The Cottage Smallholder


stumbling self sufficiency in a small space

The walk from Swan Meadow

duck in reedsI only noticed the signpost to Swan Meadow a few weeks ago. It’s a turning just at the beginning of Saffron Walden’s High Street.

Usually Jalopy is applying her brakes and getting ready to chance her arm on the very narrow stretch of road ahead. Most cars pass each other, breathing in tight with just a hair’s breadth between them. Some hover nervously until the road is totally clear and they can climb the hill without the possibility of a scrape. We were waiting at the end of a long line of cars. The name caught my eye. Whilst we waited for the first car to have the courage to venture up the hill and enter the town.

I imagined a meadow filled with wild flowers and sunshine and swans nesting in the shallows of a stretch of water. In fact the reverie was so deep that I didn’t notice that the cars in front were moving on and was woken from my dream by a sharp toot from the car behind.

Today, I arrived to find no parking spaces in the town. Jalopy and I circled the possible locations that we knew again and again like a pair of inexperienced vultures. After a good hour, frustrated and frazzled, I decided that my only option was to drive home.

I am working at my friend Mike’s house at the moment and eventually pulled up outside to explain my mysterious absence. This street has residents’ parking. We can apply for a temporary permit but had not applied. Each day i left a note on Jalopy’s dashboard expalning that I was working at M’s house. Last week I found a parking ticket when I returned to the car at the end of the day. I unravelled it when I git home. ?60.00 ($120.00) but only ?30.00 if I pay in 14 days.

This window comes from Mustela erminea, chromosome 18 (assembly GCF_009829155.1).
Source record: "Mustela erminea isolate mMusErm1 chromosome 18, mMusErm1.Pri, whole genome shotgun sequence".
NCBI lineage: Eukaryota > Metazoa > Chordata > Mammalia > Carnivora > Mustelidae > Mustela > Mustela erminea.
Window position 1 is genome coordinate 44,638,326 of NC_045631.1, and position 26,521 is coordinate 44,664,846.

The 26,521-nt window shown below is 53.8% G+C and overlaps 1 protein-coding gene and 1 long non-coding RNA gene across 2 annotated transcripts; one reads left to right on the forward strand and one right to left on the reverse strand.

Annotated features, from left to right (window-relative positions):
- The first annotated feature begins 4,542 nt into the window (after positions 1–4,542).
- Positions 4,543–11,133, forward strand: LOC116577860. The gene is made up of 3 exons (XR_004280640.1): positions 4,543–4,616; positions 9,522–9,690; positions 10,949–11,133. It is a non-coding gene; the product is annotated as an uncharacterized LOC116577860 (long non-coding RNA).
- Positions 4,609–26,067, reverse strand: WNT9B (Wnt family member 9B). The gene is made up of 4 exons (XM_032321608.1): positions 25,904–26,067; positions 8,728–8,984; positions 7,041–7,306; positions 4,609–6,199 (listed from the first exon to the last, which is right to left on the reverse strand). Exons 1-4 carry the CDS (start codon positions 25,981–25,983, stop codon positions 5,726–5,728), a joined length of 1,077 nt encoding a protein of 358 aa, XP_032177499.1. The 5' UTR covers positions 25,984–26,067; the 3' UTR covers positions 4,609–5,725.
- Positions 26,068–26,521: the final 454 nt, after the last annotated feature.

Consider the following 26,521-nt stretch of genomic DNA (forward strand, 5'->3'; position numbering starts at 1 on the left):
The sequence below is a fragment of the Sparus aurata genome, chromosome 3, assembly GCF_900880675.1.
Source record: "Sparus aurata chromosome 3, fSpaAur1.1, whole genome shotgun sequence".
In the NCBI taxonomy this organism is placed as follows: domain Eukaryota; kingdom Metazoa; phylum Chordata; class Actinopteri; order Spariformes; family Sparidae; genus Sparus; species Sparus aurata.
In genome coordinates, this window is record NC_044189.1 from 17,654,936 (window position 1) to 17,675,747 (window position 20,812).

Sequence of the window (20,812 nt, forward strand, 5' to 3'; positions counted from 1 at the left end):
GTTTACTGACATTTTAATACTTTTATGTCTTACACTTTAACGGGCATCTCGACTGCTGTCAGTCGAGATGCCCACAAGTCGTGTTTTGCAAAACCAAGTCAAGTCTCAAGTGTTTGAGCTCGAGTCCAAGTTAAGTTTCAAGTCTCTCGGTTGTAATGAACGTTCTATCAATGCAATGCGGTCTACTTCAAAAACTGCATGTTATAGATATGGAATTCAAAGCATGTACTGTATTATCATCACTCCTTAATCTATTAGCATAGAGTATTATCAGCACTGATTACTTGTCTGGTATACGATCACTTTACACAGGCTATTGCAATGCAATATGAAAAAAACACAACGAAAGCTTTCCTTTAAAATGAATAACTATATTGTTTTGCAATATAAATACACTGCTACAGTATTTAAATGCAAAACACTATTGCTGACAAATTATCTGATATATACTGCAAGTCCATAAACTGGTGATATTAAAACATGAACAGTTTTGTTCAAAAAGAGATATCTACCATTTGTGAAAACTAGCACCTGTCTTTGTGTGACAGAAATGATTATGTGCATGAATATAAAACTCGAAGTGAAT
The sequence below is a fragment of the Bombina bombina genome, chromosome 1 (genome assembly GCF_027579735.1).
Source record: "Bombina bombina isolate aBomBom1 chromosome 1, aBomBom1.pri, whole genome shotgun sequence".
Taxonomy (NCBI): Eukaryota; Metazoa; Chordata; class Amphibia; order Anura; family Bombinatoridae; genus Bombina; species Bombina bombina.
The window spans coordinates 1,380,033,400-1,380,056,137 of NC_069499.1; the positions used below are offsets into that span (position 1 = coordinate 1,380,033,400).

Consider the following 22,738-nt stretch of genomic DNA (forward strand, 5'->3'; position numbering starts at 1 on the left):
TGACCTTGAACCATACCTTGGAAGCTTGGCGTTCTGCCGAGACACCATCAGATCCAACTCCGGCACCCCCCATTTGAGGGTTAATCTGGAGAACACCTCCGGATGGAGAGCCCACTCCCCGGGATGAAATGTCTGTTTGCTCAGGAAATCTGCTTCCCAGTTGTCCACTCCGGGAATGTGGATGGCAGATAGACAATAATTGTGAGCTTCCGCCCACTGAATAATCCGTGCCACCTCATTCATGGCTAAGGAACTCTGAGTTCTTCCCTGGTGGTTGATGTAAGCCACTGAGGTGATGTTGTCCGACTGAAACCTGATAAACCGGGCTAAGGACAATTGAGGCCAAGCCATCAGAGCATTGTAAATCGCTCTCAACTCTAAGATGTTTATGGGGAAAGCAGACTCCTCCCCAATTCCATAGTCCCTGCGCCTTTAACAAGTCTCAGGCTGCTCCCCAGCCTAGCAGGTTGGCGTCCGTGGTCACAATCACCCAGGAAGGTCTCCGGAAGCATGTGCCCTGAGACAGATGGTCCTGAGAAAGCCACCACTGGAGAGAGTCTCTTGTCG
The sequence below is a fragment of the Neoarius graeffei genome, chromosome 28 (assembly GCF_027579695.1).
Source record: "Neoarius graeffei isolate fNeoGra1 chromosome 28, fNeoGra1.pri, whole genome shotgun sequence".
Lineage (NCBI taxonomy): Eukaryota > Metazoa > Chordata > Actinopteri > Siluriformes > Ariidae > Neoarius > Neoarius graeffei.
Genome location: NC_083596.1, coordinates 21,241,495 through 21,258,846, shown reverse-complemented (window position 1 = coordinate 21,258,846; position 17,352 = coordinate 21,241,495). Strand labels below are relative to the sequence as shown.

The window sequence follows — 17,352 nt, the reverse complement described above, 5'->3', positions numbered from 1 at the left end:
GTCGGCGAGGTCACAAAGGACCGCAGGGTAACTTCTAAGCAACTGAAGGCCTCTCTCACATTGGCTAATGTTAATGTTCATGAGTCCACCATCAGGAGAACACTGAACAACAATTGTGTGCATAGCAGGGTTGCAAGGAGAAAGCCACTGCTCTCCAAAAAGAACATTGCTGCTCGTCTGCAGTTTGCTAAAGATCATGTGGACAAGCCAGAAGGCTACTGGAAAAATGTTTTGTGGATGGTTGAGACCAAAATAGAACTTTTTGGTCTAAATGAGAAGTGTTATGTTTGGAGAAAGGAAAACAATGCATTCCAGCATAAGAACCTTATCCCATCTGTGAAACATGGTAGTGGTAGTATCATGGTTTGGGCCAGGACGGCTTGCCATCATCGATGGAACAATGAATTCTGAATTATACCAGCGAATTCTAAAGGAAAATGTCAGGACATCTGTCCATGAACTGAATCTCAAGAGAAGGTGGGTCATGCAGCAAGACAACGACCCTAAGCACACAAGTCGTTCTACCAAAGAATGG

So this morning I switched on Jalopy’s hazard lights and left her to wink at every passing car.

Mike is a good egg. Within minutes I was calm. He had organised a parking permit. It was free the last time I was working for him. Now it is a luxury item. ?15 for the first day and ?5 per day thereafter. Jalopy needs to be close at hand at all times. No job is straightforward. Suddenly I need a Stanley knife, electric drill, colour chart, pressure washer. She carries them all and a lot more.

“Would you mind parking in Swan Meadow today? It’s at the bottom of the hill and you walk into the town along a sweet little lane.”

I was intrigued by Swan Meadow so jumped at the proposal. Jalopy and Iswooped down the hill and turned left. After driving over some substantial sleeping policemen, found a large car park and no trace of a swan.

I grabbed a few pots of paint and joined the people heading for town. Within seconds I was passing a wonderful duck pond, complete with an island and a bridge to swim beneath. This substantial pond was populated by a handful of Canada Geese and a large community of ducks.

I carried on up the lane. Being Saffron Walden, it was enchanting. A gothic window, a clipped yew hedge, superb parditing and eventually a grandfather with two very small grandchildren. I had heard him talking long before I turned the corner and spotted him.